The National Capital Commission‘s board has signed off on a new site for the proposed Memorial to the Victims of Communism. But the NCC will have to relocate an existing piece of public art to accommodate it.
The board voted unanimously Thursday to approve a site on the western edge of parkland adjacent to the Garden of the Provinces and Territories for the memorial.
But before the memorial can be built, the board will have to give two more approvals: one for site-specific urban design guidelines, and another for the final design itself, once it has been chosen by a jury following a new national design competition.
The previous Conservative government wanted to build the memorial on a 5,000-square-metre site near the Supreme Court of Canada, much to the dismay of planning advocates and municipal politicians. The land had previously been earmarked for a new federal court building.
The project was put on hold through the fall election and, after the Liberals won a majority government, Heritage Minister Mélanie Joly announced that a smaller, less expensive version of the memorial would be built at the Garden of the Provinces site.
The Liberals reduced the project budget to $3 million from $5.5 million, with half funded by the public and the rest to be raised by the non-profit group Tribute to Liberty, the project’s sponsor. Ludwik Klimkowski, Tribute to Liberty’s chair, said last week the organization has raised $1.1 million in cash – $1.4 million including pledges tied to the actual construction.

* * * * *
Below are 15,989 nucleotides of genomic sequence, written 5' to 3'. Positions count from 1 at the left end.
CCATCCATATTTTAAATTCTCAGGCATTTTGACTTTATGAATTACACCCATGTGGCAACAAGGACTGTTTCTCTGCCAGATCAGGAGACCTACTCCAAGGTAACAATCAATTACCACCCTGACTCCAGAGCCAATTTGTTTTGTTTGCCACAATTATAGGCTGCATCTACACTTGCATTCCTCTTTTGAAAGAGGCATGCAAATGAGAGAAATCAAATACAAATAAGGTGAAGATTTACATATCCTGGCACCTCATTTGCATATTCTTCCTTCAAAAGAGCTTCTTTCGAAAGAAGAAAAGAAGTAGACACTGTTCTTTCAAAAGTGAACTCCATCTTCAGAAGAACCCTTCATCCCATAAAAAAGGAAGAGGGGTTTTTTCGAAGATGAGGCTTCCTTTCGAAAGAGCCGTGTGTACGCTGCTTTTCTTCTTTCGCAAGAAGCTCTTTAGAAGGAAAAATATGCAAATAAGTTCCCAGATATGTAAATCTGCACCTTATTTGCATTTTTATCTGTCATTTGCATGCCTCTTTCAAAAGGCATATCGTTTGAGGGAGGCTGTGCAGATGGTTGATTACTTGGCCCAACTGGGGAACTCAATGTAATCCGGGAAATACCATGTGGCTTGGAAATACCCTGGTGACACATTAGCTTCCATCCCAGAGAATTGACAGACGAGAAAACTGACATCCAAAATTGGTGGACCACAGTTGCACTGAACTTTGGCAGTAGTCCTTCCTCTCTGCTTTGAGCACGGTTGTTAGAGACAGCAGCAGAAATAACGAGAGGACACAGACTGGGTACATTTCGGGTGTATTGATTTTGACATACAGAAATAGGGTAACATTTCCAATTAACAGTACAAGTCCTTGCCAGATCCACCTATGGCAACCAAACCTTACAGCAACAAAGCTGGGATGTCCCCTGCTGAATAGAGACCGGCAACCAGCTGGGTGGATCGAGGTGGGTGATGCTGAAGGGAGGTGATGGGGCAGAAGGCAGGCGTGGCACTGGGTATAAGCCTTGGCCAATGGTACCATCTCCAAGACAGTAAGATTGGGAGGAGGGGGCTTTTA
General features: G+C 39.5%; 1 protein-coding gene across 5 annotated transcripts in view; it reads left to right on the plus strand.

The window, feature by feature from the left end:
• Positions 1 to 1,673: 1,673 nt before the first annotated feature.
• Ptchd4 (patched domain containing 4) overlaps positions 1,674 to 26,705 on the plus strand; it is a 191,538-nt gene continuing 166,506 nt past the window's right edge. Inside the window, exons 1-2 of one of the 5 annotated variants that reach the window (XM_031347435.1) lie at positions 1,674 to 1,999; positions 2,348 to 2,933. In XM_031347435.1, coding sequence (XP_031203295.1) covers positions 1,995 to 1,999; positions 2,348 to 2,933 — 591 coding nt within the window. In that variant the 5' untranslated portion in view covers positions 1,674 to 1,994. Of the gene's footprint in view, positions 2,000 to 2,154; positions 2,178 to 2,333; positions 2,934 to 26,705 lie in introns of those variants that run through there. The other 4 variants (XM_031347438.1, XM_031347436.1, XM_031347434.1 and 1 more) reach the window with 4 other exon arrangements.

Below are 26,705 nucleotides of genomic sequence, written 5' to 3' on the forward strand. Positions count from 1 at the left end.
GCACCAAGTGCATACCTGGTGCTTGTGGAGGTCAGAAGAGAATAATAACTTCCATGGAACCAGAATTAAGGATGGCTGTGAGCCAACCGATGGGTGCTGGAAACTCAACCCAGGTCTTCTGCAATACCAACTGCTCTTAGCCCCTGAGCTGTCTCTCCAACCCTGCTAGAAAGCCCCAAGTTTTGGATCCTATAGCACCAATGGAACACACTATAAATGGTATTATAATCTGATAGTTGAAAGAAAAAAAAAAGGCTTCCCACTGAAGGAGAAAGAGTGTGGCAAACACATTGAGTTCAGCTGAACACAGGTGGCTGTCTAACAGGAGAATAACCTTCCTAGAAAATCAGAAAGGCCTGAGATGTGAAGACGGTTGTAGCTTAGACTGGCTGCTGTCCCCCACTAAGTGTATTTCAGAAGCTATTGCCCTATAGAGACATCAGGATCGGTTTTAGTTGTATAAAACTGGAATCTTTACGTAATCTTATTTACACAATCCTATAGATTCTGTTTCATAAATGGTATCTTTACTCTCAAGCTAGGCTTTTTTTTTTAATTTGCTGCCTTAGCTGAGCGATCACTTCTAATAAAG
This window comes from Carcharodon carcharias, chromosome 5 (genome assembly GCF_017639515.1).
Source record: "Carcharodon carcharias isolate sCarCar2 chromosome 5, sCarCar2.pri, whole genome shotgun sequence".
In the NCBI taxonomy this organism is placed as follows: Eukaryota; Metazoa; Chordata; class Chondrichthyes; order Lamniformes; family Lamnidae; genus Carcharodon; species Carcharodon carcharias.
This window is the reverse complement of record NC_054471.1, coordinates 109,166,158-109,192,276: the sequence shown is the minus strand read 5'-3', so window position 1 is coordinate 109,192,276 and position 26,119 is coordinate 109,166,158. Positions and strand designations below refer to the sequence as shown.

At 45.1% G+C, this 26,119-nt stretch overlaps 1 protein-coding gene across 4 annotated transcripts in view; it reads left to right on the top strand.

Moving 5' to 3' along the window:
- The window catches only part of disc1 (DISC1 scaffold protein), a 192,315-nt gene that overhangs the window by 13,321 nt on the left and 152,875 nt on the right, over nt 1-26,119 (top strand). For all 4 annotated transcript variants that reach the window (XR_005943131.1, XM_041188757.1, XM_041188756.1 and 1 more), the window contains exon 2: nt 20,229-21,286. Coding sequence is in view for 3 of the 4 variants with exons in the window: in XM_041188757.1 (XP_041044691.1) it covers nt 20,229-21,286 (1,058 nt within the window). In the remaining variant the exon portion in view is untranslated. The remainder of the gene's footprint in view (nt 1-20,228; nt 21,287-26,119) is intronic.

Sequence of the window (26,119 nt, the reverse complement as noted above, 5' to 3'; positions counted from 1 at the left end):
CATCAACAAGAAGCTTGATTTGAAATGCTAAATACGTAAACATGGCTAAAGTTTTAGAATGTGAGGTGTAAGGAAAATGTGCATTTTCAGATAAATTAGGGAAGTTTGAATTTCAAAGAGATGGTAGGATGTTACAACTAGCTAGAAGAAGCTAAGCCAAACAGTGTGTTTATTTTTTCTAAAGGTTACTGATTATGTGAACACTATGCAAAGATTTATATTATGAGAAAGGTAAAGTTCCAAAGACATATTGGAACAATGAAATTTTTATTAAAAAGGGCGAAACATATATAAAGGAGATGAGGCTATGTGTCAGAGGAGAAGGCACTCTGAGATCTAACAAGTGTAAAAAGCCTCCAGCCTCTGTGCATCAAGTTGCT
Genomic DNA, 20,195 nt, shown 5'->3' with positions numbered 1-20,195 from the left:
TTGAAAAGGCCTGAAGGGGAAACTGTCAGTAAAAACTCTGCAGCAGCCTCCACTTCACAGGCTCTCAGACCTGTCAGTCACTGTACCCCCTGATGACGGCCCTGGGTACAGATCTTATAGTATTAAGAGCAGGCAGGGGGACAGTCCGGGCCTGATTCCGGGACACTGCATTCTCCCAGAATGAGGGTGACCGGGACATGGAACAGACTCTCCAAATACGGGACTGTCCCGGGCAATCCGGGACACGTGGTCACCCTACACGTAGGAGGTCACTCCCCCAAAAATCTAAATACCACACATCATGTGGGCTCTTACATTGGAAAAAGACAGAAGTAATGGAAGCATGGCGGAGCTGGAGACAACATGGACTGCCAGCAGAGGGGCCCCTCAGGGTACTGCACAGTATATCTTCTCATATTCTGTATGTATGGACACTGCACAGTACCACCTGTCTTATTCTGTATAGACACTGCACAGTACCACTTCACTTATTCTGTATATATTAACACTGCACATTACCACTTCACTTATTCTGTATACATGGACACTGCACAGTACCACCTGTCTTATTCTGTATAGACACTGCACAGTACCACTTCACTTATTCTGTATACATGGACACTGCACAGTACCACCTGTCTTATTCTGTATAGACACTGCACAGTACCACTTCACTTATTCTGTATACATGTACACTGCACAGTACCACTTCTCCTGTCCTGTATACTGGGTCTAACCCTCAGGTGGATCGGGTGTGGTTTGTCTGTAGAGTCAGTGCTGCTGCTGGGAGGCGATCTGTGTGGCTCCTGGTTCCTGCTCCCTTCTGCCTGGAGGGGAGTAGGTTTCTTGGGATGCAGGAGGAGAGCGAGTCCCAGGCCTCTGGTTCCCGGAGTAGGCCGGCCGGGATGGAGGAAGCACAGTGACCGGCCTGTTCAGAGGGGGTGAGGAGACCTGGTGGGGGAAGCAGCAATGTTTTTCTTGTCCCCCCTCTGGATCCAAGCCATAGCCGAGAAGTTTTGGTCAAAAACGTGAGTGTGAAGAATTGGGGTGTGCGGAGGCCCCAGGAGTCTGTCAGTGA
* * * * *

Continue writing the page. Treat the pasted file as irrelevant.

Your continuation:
Shifting the memorial to its new site will require the “sensitive and appropriate” relocation of a 3,175-kilogram red cedar modernist sculpture, called Twelve Points in a Classical Balance, created in the early 1980s by Vancouver artist Hung Chung, said NCC planning director Stephen Willis.
Willis said it would be “too cluttered” to have both the victims of communism memorial and Chung’s sculpture on the same site. He said the NCC has several good options for relocating the sculpture.
In addition, NCC staff said the chosen site is potentially contaminated. The cost of the cleanup will be determined by the new memorial’s size and exact location.
Given the controversy that surrounded the original plan for the memorial, there was surprisingly little debate about the new location.
Ottawa Mayor Jim Watson, attending his first meeting of the NCC board as an ex-officio member, asked whether the approval should be contingent on Tribute to Liberty raising its share of the funds, but was assured that the memorial would only proceed if that happened.
Board member Michael Pankiw noted that more than 40 per cent of those who responded to a Canadian Heritage questionnaire about the memorial expressed concerns about it. “The aspirations of the proponents may not be aligned with the aspirations of the public,” he said.
The NCC originally approved a similar site near the Garden of the Provinces for the memorial in 2011, but it was shifted to the contested location near the Supreme Court by the federal government in 2013.
That prompted NCC board chair Russ Mills to joke after the vote that he was getting “a very powerful feeling of déjà vu, because we did this five years ago.”
The government hopes to have the memorial built by 2018.